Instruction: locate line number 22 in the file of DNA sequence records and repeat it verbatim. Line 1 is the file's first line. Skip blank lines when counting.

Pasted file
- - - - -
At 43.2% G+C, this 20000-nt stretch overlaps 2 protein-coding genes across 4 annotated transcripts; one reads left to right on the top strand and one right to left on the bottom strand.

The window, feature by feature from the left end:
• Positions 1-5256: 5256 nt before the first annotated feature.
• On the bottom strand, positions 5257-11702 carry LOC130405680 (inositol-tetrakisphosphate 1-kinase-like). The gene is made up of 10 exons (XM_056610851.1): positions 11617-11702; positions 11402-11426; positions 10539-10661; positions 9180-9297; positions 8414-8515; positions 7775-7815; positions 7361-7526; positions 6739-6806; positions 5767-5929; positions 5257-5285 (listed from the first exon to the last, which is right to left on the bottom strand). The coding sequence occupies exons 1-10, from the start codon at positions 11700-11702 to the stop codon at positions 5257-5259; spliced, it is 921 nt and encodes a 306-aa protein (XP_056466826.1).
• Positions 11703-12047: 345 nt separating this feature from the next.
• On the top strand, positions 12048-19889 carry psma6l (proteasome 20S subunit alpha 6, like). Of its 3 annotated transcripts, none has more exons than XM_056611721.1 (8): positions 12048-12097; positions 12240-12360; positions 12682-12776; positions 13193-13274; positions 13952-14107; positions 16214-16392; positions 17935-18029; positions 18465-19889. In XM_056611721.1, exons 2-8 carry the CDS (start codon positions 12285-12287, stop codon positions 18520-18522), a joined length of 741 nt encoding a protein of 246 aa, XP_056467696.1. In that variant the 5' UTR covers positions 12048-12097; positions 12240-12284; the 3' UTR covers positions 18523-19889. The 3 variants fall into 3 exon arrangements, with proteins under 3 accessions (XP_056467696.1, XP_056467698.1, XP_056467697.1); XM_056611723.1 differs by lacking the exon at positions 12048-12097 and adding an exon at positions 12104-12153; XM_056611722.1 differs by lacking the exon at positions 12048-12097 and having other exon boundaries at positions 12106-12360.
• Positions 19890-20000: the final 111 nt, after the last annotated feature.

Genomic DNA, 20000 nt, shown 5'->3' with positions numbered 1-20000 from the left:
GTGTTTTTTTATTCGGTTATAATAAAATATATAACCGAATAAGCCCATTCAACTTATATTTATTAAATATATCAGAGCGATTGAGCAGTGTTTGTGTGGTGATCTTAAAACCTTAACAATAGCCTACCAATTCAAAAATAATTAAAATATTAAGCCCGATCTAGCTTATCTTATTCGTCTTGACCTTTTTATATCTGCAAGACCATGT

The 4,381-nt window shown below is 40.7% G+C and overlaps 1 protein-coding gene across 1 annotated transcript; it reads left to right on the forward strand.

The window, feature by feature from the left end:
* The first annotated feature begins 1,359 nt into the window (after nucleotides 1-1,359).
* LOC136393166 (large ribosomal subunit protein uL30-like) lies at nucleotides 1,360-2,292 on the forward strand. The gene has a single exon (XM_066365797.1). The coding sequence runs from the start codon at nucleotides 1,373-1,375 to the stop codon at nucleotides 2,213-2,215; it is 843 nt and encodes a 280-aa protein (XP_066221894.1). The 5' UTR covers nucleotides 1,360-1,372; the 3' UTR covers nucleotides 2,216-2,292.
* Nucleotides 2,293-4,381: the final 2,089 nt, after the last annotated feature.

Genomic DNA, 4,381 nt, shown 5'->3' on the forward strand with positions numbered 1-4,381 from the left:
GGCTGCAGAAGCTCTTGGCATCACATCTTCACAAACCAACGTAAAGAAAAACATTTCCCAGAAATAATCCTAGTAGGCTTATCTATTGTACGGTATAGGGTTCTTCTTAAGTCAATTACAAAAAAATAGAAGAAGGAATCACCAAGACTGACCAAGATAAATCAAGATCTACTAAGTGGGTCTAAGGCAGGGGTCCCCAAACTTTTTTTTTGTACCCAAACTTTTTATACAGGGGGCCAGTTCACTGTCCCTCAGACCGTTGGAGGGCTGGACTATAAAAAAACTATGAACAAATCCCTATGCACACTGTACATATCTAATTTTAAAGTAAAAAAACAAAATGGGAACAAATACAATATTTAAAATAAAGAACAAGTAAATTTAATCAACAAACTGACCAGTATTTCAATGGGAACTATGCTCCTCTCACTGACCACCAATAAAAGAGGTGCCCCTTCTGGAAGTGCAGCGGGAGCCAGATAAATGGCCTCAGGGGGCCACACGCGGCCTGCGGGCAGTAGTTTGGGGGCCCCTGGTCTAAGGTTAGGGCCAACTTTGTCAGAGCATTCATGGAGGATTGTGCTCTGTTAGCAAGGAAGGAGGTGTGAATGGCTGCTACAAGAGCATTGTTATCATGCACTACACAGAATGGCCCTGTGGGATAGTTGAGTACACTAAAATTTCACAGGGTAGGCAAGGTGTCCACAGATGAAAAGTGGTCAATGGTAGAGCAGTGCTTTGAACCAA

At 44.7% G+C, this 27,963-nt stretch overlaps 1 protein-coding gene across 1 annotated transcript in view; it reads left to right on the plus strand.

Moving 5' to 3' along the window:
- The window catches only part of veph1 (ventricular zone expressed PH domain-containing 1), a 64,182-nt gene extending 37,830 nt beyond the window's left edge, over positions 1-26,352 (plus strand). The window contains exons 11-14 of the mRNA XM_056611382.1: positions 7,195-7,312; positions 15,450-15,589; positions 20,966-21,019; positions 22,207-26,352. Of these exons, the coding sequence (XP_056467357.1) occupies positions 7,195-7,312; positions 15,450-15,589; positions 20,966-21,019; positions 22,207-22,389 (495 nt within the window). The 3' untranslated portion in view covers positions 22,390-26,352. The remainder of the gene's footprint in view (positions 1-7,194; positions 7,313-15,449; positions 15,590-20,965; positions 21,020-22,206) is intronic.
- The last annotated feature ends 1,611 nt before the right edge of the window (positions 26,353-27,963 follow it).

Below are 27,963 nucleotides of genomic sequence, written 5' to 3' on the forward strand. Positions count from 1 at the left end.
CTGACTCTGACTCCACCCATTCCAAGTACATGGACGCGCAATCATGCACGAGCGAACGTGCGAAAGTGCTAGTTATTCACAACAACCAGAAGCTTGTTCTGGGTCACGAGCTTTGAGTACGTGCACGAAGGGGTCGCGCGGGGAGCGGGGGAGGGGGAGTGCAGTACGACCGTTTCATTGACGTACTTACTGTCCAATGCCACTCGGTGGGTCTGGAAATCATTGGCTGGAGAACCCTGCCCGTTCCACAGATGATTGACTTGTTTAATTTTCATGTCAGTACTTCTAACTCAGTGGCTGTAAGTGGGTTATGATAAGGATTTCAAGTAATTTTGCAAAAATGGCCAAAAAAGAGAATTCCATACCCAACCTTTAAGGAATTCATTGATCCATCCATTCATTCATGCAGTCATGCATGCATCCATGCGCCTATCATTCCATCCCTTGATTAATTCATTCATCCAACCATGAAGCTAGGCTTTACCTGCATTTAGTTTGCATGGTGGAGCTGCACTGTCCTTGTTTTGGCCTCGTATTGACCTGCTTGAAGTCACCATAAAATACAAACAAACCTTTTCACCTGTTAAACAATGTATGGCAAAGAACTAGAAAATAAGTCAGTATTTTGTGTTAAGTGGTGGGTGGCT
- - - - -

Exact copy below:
CTGACTCTGACTCCACCCATTCCAAGTACATGGACGCGCAATCATGCACGAGCGAACGTGCGAAAGTGCTAGTTATTCACAACAACCAGAAGCTTGTTCTGGGTCACGAGCTTTGAGTACGTGCACGAAGGGGTCGCGCGGGGAGCGGGGGAGGGGGAGTGCAGTACGACCGTTTCATTGACGTACTTACTGTCCAATGCCACTCGGTGGGTCTGGAAATCATTGGCTGGAGAACCCTGCCCGTTCCACAGATGATTGACTTGTTTAATTTTCATGTCAGTACTTCTAACTCAGTGGCTGTAAGTGGGTTATGATAAGGATTTCAAGTAATTTTGCAAAAATGGCCAAAAAAGAGAATTCCATACCCAACCTTTAAGGAATTCATTGATCCATCCATTCATTCATGCAGTCATGCATGCATCCATGCGCCTATCATTCCATCCCTTGATTAATTCATTCATCCAACCATGAAGCTAGGCTTTACCTGCATTTAGTTTGCATGGTGGAGCTGCACTGTCCTTGTTTTGGCCTCGTATTGACCTGCTTGAAGTCACCATAAAATACAAACAAACCTTTTCACCTGTTAAACAATGTATGGCAAAGAACTAGAAAATAAGTCAGTATTTTGTGTTAAGTGGTGGGTGGCT